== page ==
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Abortion vs. inflation: How election ads in California battle for voters

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The congressional election ads bombarding Californians show a sharp dichotomy in priorities — Democrats are laser-focused on abortion access, while Republicans zero in on inflation.

GOP candidates paint their rivals as out of touch with the financial hardships facing voters amid economic uncertainty not seen in more than a decade. After the overturn of Roe vs. Wade, many Democrats frame their opponents as antiabortion extremists in a state where voters overwhelmingly support abortion rights.

“It’s almost as if there are two separate elections taking place in two entirely separate versions of the political multiverse,” said Dan Schnur, who teaches political communication at USC and UC Berkeley.

“Republicans want the campaign to be about inflation. Democrats want it to be about abortion. There’s no real effort on either side to persuade voters to change their minds about an issue,” he said. “At this point, it’s simply a matter of the two parties trying to convince people that their issue is more important than the other side’s.”

And the sides are spending heavily to make sure their messages reach voters: In California’s 10 most competitive congressional races, the candidates, political parties and outside groups have booked more than $65 million in television airtime between Oct. 1 and Nov. 8, according to AdImpact, a firm that tracks political advertisements.

In those congressional races, 32 of the ads focus on inflation, gas prices and the economy; three-fourths of those are from GOP candidates or their allies. The 17 ads that focus on abortion are all from Democratic candidates and groups. A few Democratic ads touch on both abortion and the economy.

Midterm elections typically favor the party that is not in the White House, and Republicans need to pick up only five seats to take control of the House. But political experts say the Supreme Court’s reversal of Roe vs. Wade in June and the bans taking effect in many states have placed this election in uncharted territory.

In his coastal district straddling Orange and San Diego counties, Democratic Rep. Mike Levin stands in front of a Planned Parenthood office in an ad that touts the group’s endorsement.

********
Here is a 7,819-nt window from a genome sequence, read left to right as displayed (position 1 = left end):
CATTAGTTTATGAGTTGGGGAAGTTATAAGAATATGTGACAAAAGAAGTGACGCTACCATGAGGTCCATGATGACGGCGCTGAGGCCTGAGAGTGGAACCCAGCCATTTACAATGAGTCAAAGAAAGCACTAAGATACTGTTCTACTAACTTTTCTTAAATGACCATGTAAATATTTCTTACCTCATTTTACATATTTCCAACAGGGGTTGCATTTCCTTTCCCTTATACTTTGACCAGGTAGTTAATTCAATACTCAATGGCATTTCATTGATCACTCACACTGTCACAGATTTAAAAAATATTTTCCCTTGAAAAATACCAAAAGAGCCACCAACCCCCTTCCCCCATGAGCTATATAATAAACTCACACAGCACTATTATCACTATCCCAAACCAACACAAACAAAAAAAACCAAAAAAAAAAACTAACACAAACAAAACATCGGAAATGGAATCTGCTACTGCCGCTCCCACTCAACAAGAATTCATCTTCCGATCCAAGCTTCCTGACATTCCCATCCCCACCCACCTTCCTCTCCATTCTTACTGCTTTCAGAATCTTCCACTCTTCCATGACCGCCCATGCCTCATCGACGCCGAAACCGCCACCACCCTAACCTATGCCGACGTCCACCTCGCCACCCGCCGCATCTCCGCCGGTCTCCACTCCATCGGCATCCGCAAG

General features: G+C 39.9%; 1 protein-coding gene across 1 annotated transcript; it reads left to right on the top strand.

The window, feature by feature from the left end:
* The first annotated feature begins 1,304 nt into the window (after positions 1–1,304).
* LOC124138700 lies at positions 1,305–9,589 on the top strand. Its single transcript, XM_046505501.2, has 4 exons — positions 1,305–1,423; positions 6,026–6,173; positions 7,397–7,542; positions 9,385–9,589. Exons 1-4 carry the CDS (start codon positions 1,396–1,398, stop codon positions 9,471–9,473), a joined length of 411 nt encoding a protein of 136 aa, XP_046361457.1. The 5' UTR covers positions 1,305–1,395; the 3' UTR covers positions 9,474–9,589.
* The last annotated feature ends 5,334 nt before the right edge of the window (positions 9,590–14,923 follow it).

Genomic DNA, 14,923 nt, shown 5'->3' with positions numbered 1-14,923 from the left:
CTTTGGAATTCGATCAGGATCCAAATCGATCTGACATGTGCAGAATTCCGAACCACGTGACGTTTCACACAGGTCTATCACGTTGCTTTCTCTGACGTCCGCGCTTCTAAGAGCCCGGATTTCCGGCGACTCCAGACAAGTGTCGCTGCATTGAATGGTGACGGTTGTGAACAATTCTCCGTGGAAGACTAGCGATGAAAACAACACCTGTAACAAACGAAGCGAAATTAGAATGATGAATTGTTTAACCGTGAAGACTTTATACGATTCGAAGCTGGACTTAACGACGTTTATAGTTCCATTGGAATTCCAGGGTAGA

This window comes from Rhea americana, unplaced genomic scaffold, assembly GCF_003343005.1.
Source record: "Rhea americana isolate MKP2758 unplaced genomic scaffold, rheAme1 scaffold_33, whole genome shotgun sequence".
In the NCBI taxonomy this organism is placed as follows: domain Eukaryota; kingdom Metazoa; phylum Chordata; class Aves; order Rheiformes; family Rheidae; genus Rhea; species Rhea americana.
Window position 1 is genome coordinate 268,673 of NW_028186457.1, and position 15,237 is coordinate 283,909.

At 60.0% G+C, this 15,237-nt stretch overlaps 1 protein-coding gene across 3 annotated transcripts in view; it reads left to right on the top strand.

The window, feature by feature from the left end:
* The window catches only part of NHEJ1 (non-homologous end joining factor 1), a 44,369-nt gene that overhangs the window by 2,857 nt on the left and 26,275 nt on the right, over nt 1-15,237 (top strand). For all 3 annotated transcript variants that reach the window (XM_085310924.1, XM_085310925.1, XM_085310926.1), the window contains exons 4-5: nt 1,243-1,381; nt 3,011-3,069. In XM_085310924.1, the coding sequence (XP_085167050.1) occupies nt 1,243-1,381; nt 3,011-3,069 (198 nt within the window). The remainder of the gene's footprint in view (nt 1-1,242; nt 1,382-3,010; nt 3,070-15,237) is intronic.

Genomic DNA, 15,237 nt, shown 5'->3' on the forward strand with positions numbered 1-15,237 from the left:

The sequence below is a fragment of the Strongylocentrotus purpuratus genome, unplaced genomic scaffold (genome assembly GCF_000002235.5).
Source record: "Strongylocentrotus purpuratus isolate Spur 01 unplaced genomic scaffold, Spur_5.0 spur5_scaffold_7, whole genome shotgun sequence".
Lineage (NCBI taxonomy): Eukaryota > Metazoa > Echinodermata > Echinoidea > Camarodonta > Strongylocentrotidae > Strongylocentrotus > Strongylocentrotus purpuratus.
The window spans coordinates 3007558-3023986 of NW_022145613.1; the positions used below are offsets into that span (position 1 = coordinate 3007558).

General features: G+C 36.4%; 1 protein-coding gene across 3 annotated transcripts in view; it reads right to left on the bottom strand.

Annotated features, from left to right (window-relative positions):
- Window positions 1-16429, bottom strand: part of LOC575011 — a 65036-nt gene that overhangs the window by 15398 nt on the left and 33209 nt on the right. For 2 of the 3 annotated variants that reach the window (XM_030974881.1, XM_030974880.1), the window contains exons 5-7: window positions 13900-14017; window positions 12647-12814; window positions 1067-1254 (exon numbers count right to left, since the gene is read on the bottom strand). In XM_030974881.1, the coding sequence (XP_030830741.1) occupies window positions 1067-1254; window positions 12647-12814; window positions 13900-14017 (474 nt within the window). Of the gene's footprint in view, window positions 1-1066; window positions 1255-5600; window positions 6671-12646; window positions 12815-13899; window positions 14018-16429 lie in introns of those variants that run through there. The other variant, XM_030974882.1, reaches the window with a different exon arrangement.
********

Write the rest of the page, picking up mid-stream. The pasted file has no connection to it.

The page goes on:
“When it comes to choice, it makes a huge difference who you elect to Congress. I strongly support a woman’s right to a safe and legal abortion,” Levin says. “My opponent, Brian Maryott … celebrated when the Supreme Court overturned Roe vs. Wade.”

Maryott has said that he believes abortion should be legal in the first trimester and that he would not support a national abortion ban. Like other Republican candidates, he does not mention abortion in his ads, but focuses on the economy. The multimillionaire highlights his work as a busboy, cook and janitor before he went into business and worked in finance for Wells Fargo.

“I know what it’s like to work and see your savings devoured by inflation and taxes,” Maryott says, adding that he wants to help working families and defeat “tax-raising” politicians.

Abortion and the economy are easily understandable issues for voters, said Kim Nalder, a political science professor at Sacramento State.

“Especially in midterm elections, these types of issues hit home. They are personal and can directly motivate people,” she said. “This is an odd year. These are monumental things.”

But she added that although inflation is grabbing headlines — gas prices in Los Angeles County recently hit a record high — economic concerns tend to be perennial issues, while the high court’s abortion ruling is unprecedented.

Despite Democrats’ decades of warnings that abortion access was at risk, many voters viewed such arguments as “a boogeyman under your bed that you didn’t take seriously,” Nalder said.

In the aftermath of the high court’s ruling in Dobbs vs. Jackson Women’s Health Organization that the US Constitution does not include a right to abortion, states across the nation have moved to restrict or ban the procedure. Democratic strategists say that their most effective message, based on polling and focus groups, is highlighting Republican proposals for a nationwide abortion ban.

“Our voters are very angry about the overturning of Roe vs Wade. And they’re angry at Republicans over it,” said Jenifer Fernandez Ancona, a co-founder of Way to Win, a group of liberal donors and strategists. “When you talk about abortion, it’s the most motivating issue for our voters, particularly women voters.”

Republican strategists agree that the abortion ruling is probably Democrats’ best hope in the upcoming election. “They really don’t have anything else to run on,” said veteran GOP consultant Rob Stutzman. “Dobbs has been a gift to them.”